Because of all the extra time, I managed to establish something resembling a regular fitness routine for the first time in over twenty years. I know, I can hardly believe it myself.
Food shopping remains a pain, but I am finding ways to keep it simple. I have always been a woman of basic culinary tastes, which helps.
Not earning much money is an issue, but equally, there is precious little to spend it on, so it nearly balances out. The few expenses I do have are being covered, for the time being, by refunds from cancelled theatre shows, school trips, and Easter family holiday.
I am aware that this is not a viable long-term financial solution, but it works for now.
To pick up from yesterday’s admission about enjoying the lockdown, I have compiled a list of everything I do and don’t miss about ‘normal life’.
The things that I miss the most are, in no particular order;
Face to face silliness with my son. Attempting to do it over the phone does not work.
Sitting at a window table in Cafe Nero at Morleys in Brixton, opposite the giant underground sign, watching the world go by.
Catching up with friends, one at a time, in town, for lunch, gossip, and coffee.
The first sip of the ice-cream pina colada at the Everyman Cinema in Crystal Palace.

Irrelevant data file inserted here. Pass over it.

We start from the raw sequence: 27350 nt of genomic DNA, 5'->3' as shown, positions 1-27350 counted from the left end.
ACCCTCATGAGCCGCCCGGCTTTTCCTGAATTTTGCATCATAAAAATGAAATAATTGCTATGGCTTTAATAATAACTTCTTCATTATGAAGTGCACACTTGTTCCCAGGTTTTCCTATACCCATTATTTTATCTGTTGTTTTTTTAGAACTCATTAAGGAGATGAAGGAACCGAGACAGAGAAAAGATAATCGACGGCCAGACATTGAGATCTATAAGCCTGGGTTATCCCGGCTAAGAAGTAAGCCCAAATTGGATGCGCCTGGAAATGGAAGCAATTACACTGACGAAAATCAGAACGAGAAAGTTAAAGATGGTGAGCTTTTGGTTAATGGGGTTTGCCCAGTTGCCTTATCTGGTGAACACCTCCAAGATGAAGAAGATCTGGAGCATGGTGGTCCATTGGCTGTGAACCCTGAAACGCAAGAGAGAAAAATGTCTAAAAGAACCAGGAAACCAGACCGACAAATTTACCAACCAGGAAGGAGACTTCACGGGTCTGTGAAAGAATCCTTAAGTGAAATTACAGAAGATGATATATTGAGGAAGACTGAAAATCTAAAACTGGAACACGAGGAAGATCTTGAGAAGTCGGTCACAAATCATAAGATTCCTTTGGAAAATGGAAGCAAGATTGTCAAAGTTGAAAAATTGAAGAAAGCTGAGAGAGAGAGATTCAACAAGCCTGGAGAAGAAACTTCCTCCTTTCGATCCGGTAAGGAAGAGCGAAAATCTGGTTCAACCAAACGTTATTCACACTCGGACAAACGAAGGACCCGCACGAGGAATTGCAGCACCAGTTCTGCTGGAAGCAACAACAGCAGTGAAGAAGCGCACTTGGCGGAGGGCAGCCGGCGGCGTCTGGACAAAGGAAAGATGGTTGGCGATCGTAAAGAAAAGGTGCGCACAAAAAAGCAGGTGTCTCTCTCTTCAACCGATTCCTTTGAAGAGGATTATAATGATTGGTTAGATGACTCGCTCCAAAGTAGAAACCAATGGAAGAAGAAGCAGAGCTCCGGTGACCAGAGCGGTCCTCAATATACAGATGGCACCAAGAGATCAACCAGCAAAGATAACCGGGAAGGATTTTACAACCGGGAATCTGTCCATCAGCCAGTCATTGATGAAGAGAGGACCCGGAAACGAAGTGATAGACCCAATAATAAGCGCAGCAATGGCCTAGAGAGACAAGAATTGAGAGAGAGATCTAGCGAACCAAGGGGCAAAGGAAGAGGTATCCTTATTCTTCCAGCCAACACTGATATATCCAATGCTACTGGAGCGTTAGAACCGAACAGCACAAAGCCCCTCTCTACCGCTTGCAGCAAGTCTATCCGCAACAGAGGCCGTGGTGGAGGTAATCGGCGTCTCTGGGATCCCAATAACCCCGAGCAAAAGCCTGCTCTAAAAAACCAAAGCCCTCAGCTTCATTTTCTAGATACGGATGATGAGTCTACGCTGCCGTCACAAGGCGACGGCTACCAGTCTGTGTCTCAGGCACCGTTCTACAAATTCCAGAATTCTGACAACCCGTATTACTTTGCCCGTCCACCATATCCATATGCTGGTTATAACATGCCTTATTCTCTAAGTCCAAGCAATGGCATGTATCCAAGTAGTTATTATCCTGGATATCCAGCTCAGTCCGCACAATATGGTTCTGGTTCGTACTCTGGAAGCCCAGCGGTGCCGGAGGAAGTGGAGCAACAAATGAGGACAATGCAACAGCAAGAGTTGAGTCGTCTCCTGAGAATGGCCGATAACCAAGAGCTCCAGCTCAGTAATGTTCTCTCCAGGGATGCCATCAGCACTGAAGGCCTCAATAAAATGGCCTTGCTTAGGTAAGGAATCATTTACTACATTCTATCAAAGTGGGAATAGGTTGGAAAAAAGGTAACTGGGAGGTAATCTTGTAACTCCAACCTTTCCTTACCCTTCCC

The basement, the first floor and the roof garden of the John Lewis in Oxford Street.
The view from Waterloo Bridge from a double-decker bus.
Theatre, any theatre, and in particular seeing a show with my daughters and discussing it over Costa coffee afterwards.
The South Bank.
Pub lunch after a Sunday walk in the country.
Reading India Knight’s column in The Sunday Times. Stopped buying it 4 weeks ago to avoid all the alarmist, negative, depressing, frightening, panic-inducing news.
Pret-A-Manger prosciutto and tomato baguette.
Driving to obscure places near London with my husband, and watching him get excited about a Victorian sewer or abandoned gunpowder works.
Ice-skating at Streatham on Sunday afternoons.
Crystal Palace Haynes Lane market.
Clothes shopping with my daughters. I never thought I’d say that.
And that’s about it really.
Now for everything I have not missed at all.
Public transport, especially the London Overground, especially the Jubilee Line interchange at Canada Water.
The rush hour fast trains from Norwood Junction to London Bridge.
The Northern Line.
Noisy teenagers on buses.
Chicken Cottage boxes on buses.
People who talk to themselves on buses, people who take two seats on buses, long waiting times for buses, and buses which do not open doors when there is still standing room available. I need to find a way to live my life without buses.
Catching 6.50am 468 bus to catch the 7.23 Orpington train from Herne Hill to catch the 8.12 Dover Priory train from Bromley South to get to Maidstone by 9.30
Permanent roadworks between West Norwood and Tulse Hill.
I am also very happy to live without celebrity news, reality TV, Brexit negotiations, climate change luvvies, Premier League football, and knowing the price of every dress Catherine, the Duchess of Cambridge, wears in public.